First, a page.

By Chuck Lawless
I suspect this post may offend someone, but that’s not my goal. I want churches to strive for excellence simply because our calling is to do what we do for God’s glory. I fear, though, that many congregations settle for mediocrity. As a church consultant, I’ve learned that these signs are often an indicator that the church overall does not strive for excellence:
- No plans for evaluation. When I ask church leaders about their strategy for evaluating the worship service, the sermons, the programs, etc., they often have no intentional evaluations. Seldom does a church move far beyond mediocrity when no assessment occurs.
- Tolerance of mistakes. Granted, no church is perfect. On the other hand, churches that repeatedly have mistakes in the bulletin, misspelled words in PowerPoint presentations, and confusion in worship services are sending wrong signals.
- Poor maintenance of the church grounds. It’s easy for regular attenders to inadvertently miss the out-of-control bushes, the dying flowers, and the broken asphalt – but guests may not miss the same stuff. What they see when they enter the lot says something about the church’s commitment to excellence.
- Poor upkeep of the building. Maintenance is a never-ending chore, but tasks like removing clutter, painting walls, and replacing light bulbs are not that difficult. To ignore these jobs is to settle for less than the best.
- No records of attendance, growth, etc. I understand churches that don’t want numbers-consciousness to trump their God-centeredness, but my concern is the church that pays no attention to numbers. Seldom have I seen those churches strive to improve in many areas.
- No clear discipleship strategy. Few churches have a defined strategy to lead new believers toward growth and maturity. The church without a plan will wind up with stagnant, non-growing believers (often even among leaders) – and that’s mediocrity.
- Toleration of sin. The congregation that permits blatant sin to continue without steps toward redemptive discipline fosters a church that looks like the world. To ignore sin in the camp is to settle for less than God’s best.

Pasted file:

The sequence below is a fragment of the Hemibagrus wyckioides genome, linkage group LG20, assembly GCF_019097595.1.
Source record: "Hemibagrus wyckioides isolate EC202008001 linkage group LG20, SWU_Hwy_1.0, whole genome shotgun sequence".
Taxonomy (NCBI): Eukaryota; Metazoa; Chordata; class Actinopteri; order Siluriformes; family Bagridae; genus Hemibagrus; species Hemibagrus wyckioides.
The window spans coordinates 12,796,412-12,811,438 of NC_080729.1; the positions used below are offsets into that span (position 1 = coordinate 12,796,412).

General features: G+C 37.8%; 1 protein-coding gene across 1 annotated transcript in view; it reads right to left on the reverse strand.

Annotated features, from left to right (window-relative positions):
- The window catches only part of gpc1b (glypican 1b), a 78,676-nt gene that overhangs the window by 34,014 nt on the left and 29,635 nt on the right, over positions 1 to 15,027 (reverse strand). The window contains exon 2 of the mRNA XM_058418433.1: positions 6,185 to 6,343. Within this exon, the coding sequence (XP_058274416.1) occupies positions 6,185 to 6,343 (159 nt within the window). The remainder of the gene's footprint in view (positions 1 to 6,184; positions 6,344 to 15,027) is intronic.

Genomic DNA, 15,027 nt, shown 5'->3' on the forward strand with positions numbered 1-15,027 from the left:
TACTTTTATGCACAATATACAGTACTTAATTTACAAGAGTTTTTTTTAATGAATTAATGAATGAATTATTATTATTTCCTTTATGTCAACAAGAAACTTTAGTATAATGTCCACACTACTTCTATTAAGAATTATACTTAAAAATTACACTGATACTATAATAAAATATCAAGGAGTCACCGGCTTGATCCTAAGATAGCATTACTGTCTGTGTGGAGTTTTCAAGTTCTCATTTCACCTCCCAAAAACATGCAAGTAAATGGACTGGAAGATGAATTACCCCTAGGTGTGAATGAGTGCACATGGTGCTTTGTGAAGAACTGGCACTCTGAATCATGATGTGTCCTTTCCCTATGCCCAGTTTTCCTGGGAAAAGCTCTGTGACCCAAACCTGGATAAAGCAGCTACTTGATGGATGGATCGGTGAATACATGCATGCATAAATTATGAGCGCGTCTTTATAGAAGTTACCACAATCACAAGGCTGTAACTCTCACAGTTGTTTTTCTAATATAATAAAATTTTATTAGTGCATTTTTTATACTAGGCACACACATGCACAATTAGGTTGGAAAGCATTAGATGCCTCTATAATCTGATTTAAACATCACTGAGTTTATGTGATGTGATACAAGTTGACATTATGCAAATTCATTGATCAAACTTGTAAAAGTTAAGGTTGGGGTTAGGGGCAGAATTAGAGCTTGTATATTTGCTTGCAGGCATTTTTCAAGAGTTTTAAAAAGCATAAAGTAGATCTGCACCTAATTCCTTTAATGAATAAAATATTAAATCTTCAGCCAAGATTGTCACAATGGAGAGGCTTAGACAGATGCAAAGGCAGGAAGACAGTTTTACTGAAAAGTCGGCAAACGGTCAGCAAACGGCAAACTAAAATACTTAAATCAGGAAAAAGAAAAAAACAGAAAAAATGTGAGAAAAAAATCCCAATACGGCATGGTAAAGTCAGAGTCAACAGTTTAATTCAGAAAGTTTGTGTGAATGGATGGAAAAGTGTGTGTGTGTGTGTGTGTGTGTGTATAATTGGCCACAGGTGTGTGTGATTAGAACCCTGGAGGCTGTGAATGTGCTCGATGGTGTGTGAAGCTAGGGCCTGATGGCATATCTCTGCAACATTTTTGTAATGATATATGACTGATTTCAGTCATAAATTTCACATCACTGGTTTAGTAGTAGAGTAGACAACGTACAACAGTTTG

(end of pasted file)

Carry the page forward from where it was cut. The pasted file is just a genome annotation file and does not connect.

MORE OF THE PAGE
- No class for membership. Potential members should understand what membership means before they make a commitment to the congregation. Churches without a membership class are essentially inviting members to join with no expectations. Little zeal toward the church – mediocrity, that is – is often the result.
- Lack of vision. Church vision statements are common – but so are the leaders and laypersons who don’t know their church’s vision. Churches that are not driven by a compelling, oft-stated vision are frequently stuck in the mediocrity of yesterdays.
- Little attention to the nations. I admit my biased interest in reaching the world, but I am only reporting what I have seen: churches that do not have a global passion tend to be inwardly focused and self-protective. They seldom push themselves beyond the comfort of their norm.
- No new workers in place. When all the church workers are the same ones who have worked for years (even when they’re excellent workers), something is amiss. The church may have seen no growth, or they may have no plan in place to move new members into ministry. Eventually, a lack of new workers will lead to tired workers who cannot give their best in every area of service.
- Lack of “healthy chaos.” The healthiest churches I know are continually evaluating and stretching themselves while deeply holding to the Word and the truth of the gospel. A bit of chaos is the norm. Stagnation, on the other hand, is mediocrity lived out.
What other signs of mediocrity have you seen?